Keeping Home / School Communication Positive

Home learning is stressful for everyone – parent, teacher and child.

The closure of school buildings and the confinement of children to the house, with busy parents and siblings also trying to work, has created incredible levels of anxiety and stress inside the home.

Nobody has chosen this situation, and everyone is trying their best to ensure the best outcomes for the students.

Teachers and Parents are faced with new challenges as they work together to ensure learning continues. With the majority of students in Malaysia continuing to learn from home, technology is allowing a far bigger window into the classroom than ever before. Communication between parent and teacher has never been easier, but is this instant access to the class teacher creating the positive learning environment that we desire, or have some communications crossed a line?

Communication should be positive

Home School communication has traditionally been a positive indicator for student outcomes. Most schools across the world strive for seamless parent / teacher communication, with many studies showing successful engagement with parents to be a key predictor of student success. Teachers who spend time on gaining parental engagement see a shift in behaviour and motivation in the classroom, and parental engagement is usually a good way to create a positive learning environment for students.

Talk to any school Principal and they will be able to tell you about an angry email they have received from a Parent. Indeed, messages like this usually come in late at night, often emotionally driven, and can be the first thing a school leader will read when they wake up in the morning.

For many school leaders these emails or messages are frequent.

However, the move to home learning has now placed many teachers in much closer communication with parents; email is available on handphones 24 hours a day, and many teachers have shared personal phone numbers for communication over WhatsApp.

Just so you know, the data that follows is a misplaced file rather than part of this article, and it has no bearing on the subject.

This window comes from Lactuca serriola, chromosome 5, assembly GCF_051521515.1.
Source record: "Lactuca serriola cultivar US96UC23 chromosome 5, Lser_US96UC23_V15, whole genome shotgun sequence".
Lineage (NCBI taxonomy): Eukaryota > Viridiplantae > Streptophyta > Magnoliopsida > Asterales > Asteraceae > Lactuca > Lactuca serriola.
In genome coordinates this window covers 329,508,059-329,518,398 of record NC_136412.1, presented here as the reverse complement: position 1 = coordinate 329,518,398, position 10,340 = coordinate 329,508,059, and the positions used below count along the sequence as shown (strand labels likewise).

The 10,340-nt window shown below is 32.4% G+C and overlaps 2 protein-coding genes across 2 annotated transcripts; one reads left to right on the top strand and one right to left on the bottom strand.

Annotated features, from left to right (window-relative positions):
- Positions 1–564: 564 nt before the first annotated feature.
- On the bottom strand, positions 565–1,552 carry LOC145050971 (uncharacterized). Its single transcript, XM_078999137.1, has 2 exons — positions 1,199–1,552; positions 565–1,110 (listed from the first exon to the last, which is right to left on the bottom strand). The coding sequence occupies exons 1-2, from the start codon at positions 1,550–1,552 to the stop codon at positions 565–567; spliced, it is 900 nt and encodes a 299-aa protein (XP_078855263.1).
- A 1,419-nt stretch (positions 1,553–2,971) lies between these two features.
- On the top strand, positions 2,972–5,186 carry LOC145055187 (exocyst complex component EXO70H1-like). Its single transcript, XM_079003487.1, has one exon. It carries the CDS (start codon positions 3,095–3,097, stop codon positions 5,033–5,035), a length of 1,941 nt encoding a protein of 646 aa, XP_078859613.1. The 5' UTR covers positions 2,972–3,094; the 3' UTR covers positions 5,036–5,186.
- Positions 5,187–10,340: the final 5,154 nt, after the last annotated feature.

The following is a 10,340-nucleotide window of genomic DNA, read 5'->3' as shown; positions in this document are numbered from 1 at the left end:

Principals are seasoned at managing the anxiety of parents. For teachers, however, this level of communication is a new phenomenon, and can be extremely stressful.

Many young teachers are reporting high levels of tension and concern at being instantly contactable by parents, via email, and, increasingly in Malaysia, via WhatsApp. Many are also struggling to draw boundaries for themselves and are replying to parent enquiries late into the night and over the weekend.

Extreme Stress

Indeed, increased communication should be positive, but many messages can also be very personal, and sent by parents in times of extreme stress. The instant ability to send a WhatsApp message means that thoughts and opinions can be sent at any time of day, sometimes with less consideration of the effect the message might have on the receiver. Many teachers now tell us they are struggling with managing communication at all times of the day, have become increasingly paranoid about ‘saying the wrong thing’ and feel that the boundaries between home and work are non-existent.

Additionally, some teachers report feeling guilty for not replying instantly. Or that they are making matters worse by not carefully checking their responses for spelling, tone, & punctuation and grammar. Parents, sometimes unsatisfied with the response, are ‘screen shotting’ messages and sharing them on social media or WhatsApp parents’ groups, embarrassing teachers and creating a divide between home and school.